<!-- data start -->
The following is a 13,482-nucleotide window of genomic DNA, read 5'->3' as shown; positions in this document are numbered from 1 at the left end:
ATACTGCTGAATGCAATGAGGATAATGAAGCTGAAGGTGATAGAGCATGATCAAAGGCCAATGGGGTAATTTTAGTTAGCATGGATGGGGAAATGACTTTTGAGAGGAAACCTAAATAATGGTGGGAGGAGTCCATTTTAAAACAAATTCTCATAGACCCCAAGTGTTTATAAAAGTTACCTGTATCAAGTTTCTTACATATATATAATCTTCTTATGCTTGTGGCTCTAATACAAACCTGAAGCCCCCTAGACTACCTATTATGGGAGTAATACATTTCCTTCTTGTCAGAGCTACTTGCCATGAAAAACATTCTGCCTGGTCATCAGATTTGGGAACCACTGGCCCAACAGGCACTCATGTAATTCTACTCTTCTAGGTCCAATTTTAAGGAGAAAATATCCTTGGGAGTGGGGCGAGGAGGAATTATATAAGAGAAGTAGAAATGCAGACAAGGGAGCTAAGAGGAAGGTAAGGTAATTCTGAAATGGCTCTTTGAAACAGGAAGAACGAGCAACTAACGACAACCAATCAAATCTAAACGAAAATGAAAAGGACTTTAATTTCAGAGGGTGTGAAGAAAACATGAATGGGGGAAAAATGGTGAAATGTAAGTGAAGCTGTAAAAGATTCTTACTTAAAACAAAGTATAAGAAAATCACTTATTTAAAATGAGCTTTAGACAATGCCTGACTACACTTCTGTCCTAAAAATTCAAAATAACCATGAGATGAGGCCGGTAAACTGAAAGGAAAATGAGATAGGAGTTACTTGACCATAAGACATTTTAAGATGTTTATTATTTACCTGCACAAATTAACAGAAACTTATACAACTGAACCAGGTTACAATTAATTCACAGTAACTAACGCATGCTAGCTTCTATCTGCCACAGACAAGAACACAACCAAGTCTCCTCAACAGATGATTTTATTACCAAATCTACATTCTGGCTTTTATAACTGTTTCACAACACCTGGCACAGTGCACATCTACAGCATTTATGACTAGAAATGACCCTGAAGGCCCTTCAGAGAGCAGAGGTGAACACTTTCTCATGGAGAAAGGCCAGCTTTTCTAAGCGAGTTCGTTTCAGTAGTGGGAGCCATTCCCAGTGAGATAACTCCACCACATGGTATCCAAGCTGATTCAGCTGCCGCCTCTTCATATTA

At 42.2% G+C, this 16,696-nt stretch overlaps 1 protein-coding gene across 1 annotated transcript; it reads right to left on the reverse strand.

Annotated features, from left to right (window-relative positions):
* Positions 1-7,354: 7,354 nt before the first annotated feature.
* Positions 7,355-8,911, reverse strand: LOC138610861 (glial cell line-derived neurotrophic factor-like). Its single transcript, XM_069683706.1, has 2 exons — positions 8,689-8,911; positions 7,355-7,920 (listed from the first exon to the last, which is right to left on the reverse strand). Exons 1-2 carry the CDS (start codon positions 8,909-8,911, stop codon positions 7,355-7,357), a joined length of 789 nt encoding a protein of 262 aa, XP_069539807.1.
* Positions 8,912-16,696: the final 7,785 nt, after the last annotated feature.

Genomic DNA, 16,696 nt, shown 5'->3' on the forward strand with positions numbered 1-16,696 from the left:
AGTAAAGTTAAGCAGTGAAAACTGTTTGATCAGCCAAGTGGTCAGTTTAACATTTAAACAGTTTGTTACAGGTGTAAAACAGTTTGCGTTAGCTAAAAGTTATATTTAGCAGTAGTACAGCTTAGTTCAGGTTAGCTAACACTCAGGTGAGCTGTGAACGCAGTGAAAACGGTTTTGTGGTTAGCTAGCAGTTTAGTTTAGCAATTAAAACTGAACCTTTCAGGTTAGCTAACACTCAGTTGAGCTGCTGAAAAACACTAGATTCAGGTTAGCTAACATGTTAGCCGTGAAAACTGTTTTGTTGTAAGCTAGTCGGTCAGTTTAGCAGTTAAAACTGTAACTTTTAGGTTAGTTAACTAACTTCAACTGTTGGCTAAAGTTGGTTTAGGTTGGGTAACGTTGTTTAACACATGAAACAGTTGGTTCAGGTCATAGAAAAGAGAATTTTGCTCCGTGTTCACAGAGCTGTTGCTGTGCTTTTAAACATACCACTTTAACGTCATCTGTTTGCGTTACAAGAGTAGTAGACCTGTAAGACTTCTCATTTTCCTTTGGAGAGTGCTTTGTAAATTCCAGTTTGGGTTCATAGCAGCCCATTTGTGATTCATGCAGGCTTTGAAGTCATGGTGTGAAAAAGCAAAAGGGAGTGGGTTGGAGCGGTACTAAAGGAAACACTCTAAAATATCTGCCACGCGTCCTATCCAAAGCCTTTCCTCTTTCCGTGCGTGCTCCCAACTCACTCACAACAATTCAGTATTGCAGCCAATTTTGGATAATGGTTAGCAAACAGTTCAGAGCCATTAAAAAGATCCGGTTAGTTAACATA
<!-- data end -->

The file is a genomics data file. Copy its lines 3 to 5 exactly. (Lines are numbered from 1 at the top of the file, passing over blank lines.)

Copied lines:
At 42.2% G+C, this 16,696-nt stretch overlaps 1 protein-coding gene across 1 annotated transcript; it reads right to left on the reverse strand.

Annotated features, from left to right (window-relative positions):
* Positions 1-7,354: 7,354 nt before the first annotated feature.